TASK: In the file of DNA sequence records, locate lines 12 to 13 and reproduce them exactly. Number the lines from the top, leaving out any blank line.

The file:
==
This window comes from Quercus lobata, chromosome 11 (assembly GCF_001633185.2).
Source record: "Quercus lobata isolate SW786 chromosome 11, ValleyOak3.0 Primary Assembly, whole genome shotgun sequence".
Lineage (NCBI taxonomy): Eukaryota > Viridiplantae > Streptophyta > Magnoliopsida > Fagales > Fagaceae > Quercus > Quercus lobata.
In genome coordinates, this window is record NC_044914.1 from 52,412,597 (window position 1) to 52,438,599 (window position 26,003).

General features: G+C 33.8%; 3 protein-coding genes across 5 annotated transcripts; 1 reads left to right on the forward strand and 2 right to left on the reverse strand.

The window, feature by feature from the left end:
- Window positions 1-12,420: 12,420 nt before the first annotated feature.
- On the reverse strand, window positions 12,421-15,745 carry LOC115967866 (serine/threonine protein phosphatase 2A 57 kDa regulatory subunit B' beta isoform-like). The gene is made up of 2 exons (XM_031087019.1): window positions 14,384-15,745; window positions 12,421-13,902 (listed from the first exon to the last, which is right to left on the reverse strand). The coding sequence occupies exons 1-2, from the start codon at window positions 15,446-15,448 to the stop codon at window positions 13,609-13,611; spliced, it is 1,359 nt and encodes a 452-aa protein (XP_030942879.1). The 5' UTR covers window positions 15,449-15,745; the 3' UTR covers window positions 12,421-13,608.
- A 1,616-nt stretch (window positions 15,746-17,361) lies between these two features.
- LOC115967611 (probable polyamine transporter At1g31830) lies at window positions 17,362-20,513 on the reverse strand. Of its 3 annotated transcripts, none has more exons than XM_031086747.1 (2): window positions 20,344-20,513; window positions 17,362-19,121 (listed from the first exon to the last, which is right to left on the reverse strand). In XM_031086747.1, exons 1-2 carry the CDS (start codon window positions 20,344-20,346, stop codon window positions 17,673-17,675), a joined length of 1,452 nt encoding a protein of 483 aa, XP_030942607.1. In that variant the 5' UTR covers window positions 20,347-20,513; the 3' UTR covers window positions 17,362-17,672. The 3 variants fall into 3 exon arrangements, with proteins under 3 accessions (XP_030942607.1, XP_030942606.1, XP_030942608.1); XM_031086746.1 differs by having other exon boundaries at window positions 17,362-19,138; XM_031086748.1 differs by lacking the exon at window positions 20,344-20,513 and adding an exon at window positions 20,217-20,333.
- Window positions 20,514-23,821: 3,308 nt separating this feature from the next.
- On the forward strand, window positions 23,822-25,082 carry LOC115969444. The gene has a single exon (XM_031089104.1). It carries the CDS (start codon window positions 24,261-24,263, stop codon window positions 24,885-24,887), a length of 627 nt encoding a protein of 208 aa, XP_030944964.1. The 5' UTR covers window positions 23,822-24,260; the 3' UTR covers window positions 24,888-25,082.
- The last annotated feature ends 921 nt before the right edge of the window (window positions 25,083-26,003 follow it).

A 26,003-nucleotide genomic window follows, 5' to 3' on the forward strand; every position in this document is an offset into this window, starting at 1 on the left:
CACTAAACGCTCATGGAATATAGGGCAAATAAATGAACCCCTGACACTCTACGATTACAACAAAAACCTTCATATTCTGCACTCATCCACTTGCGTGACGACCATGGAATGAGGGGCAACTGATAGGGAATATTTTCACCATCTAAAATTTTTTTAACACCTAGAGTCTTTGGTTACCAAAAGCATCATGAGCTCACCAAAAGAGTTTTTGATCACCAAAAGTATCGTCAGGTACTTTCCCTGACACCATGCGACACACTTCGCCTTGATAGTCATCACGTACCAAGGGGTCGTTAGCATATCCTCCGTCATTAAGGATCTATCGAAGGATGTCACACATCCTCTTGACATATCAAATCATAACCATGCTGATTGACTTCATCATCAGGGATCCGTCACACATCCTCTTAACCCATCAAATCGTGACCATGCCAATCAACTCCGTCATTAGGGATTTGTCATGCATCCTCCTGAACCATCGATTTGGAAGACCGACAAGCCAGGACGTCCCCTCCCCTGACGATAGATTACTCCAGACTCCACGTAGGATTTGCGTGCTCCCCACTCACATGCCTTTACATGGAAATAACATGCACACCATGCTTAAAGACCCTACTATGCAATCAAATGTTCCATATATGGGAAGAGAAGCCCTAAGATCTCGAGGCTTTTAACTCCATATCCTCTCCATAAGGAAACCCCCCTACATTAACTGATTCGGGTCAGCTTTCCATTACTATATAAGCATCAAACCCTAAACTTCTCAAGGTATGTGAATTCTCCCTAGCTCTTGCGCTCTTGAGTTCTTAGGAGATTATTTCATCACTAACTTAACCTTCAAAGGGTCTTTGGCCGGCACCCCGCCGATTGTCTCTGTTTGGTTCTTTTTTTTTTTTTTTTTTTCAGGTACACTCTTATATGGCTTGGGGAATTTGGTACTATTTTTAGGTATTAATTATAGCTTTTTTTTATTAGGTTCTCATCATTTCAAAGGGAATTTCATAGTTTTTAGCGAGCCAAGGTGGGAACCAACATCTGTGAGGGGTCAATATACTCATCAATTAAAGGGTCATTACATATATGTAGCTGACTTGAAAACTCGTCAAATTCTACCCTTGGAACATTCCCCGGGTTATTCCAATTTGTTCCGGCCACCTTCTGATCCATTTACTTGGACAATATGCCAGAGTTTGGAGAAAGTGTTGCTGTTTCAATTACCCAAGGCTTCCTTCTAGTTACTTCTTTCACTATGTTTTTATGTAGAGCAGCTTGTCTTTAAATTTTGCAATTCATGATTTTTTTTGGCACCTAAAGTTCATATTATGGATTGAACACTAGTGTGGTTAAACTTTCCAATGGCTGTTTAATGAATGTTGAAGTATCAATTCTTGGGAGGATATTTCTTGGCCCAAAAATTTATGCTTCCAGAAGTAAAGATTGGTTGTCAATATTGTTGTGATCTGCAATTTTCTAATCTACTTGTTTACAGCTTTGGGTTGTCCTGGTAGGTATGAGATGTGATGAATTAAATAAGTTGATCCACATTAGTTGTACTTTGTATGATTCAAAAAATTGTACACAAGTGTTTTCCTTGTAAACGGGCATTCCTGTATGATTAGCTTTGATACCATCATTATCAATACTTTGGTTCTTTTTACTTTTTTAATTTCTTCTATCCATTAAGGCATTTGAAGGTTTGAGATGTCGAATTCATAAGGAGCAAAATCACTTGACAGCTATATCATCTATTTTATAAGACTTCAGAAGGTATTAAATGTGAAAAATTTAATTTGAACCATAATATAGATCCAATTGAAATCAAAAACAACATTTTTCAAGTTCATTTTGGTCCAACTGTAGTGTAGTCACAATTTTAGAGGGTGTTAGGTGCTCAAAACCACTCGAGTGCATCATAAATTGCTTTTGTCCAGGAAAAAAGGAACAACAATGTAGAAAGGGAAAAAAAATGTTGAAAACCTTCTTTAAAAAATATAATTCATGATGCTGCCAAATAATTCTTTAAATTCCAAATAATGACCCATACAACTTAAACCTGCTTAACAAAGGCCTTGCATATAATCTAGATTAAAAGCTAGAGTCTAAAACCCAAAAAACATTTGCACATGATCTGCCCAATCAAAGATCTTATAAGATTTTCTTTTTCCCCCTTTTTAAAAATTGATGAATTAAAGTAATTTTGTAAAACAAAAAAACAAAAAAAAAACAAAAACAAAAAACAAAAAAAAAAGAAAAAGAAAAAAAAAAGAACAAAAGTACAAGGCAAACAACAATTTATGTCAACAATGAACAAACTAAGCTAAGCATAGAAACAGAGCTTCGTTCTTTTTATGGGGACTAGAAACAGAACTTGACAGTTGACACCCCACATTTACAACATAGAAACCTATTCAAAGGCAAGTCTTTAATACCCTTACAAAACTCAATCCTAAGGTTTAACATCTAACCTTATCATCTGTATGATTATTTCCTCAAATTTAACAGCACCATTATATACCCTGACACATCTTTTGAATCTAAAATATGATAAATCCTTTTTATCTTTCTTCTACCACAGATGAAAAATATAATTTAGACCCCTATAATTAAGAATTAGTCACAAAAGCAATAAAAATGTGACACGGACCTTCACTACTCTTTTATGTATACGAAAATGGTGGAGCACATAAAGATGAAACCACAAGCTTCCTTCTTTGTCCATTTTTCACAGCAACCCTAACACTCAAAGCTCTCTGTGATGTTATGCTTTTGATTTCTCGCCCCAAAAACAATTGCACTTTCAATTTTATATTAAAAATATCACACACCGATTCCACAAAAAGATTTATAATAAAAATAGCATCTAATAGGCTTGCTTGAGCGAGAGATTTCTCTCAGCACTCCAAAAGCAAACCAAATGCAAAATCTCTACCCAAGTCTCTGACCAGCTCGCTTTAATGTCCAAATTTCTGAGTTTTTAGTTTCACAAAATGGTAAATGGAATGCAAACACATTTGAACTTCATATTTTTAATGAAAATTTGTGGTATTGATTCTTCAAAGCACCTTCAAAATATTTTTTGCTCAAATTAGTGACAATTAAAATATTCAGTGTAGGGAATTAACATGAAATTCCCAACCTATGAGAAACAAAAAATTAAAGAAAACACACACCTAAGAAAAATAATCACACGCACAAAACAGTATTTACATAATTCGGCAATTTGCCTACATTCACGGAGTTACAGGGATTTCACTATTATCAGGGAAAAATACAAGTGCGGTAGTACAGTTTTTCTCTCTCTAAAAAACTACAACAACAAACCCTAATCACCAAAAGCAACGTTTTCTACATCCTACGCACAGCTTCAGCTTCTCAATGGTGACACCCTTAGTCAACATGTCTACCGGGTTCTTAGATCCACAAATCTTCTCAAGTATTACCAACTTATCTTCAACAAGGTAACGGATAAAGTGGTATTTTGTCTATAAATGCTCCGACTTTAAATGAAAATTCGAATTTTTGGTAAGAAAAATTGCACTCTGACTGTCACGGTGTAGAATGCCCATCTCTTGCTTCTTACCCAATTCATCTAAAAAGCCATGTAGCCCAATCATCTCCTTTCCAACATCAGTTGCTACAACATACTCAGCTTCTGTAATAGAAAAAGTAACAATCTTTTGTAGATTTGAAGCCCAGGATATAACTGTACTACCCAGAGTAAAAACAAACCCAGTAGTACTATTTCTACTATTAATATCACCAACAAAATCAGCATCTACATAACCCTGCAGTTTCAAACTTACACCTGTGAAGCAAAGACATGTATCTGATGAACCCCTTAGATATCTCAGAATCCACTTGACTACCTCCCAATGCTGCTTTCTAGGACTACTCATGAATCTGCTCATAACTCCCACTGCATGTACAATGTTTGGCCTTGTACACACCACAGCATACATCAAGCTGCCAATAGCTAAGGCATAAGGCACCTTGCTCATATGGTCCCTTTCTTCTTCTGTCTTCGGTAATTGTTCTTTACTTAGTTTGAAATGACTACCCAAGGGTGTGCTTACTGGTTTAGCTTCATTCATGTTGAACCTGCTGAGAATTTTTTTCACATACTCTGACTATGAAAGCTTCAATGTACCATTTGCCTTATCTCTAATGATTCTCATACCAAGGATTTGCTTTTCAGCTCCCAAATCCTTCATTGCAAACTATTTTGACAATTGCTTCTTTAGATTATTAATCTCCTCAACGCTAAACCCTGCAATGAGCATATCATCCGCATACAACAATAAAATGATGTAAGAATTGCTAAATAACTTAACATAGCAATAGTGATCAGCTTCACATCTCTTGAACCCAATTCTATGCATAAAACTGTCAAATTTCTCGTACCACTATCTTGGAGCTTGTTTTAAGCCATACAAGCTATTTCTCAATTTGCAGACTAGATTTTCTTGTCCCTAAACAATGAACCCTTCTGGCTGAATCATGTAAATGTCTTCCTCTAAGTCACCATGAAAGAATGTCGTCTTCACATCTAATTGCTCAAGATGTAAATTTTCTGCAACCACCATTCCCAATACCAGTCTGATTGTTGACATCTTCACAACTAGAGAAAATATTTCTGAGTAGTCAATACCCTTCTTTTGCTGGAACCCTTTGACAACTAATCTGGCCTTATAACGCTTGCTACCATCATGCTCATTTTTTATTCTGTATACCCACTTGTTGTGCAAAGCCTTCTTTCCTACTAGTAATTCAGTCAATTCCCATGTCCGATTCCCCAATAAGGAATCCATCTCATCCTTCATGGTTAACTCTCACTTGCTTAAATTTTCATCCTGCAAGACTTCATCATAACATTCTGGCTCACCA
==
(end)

- On the forward strand, window positions 23,822-25,082 carry LOC115969444. The gene has a single exon (XM_031089104.1). It carries the CDS (start codon window positions 24,261-24,263, stop codon window positions 24,885-24,887), a length of 627 nt encoding a protein of 208 aa, XP_030944964.1. The 5' UTR covers window positions 23,822-24,260; the 3' UTR covers window positions 24,888-25,082.
- The last annotated feature ends 921 nt before the right edge of the window (window positions 25,083-26,003 follow it).